The Systems Neuroscience and Pain Laboratory at Stanford University is currently accepting applications for a postdoctoral fellow for neuroimaging research in chronic pain. Funded by NIH (co-PIs Sean Mackey, Gary Glover), this project's overall goal is to characterize pain mechanisms in humans and to develop objective biomarkers of chronic pain. We will be specifically characterizing central sensitization and descending modulation utilizing novel simultaneous neuroimaging technology for spinal cord, brainstem, and brain.
The successful candidate will have unique opportunity to engage in simultaneous spinal cord/brain fMRI and to advance spinal cord fMRI acquisition/analysis and biomarker development. Research plans include:
1. Study of functional connectivity between spinal cord and brain 2. Characterization of corticospinal pain signature 3. Physiological noise modeling in spinal cord 4. Refinement of multiecho spinal cord acquisition and analysis pipeline.
Applicants should hold a PhD and experience conducting fMRI studies and analysis. Previous experience in spinal cord imaging research is an advantage.
The postdoctoral fellow will be responsible for designing experiments, conducting ongoing imaging, analyzing neuroimaging data, planning future studies, searching literature, and writing for publication. The fellow will have opportunity to work within a large group of interdisciplinary Stanford researchers involved with multiple studies ongoing of chronic pain. Additionally, we have a long track record of successfully helping postdoctoral fellows transition to independent grant funding and faculty positions. The Pain Division also has an NIH T32 training program. More information can be found at http://snapl.stanford.edu
To apply, submit your (1) CV, (2) NIH Biosketch, and (3) Letter or Research Intent to Dr. Chrsitine Law at email@example.com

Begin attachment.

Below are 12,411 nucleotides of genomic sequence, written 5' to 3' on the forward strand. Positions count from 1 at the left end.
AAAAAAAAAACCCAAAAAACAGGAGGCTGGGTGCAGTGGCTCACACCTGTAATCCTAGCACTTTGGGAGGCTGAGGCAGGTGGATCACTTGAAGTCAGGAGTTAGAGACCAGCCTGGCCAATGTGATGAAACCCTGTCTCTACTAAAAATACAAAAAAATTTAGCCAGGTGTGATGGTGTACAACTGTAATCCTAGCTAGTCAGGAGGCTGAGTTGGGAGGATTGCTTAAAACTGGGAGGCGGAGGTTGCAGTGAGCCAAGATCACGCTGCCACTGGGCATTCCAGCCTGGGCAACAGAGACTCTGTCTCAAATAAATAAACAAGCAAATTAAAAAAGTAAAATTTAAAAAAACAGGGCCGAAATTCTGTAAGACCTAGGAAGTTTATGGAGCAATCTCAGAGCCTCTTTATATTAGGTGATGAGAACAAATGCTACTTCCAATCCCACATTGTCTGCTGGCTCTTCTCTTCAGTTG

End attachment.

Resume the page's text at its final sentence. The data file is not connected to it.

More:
Example and Template of biosketch is available here: biosketch formats. Post-doc applications use non-fellowship template and instructions. Download Letter of Intent template from this link.
Internal Number: r01
About Stanford University Systems Neuroscience and Pain Laboratory
The Stanford Division of Pain Medicine merges the tripartite mission of clinical care, education, and research to advance the frontier of pain management and for those dealing with acute or chronic pain problems. The focus of the Stanford Division of Pain Medicine is the treatment of the entire patient to enable them to liver their fullest life, education of the next generation of pain physicians and healthcare leaders, and pursuing cutting edge research.
Pain is an extremely complex, poorly understood medical problem that can have profound effects on physical and mental wellbeing and the ability to function at work, at home, and in day-to-day social interactions. To offer the most advanced, evidence-based effective treatment options currently available, the Pain Management Center at Stanford Health Care combines the expertise of an interdisciplinary team of specialists trained in the treatment of chronic pain. The team includes anesthesiologists, neurologists, surgeons, psychologists, physical and occupational therapists, and nurse practitioners, all working together in a supportive, compassionate environment to address pain and to design a treatment plan tailored specifically... to your needs. Although the majority of patients can be treated on an outpatient basis, our interdisciplinary Pain Management Center offers inpatient treatment if necessary. It is the only center on the West Coast to offer this option to patients who require hospitalization during treatment for chronic pain.
To advance and train the next generation of pain healthcare leaders, Stanford offers a comprehensive fellowship in chronic pain management, pain psychology, and opportunities for training in research. To train the the best health care providers as well as leaders, trainees at Stanford engage in interdisciplinary teams to advance scholarship and are given the resources to inquire into the questions that are affecting patients from a clinical, policy and research point.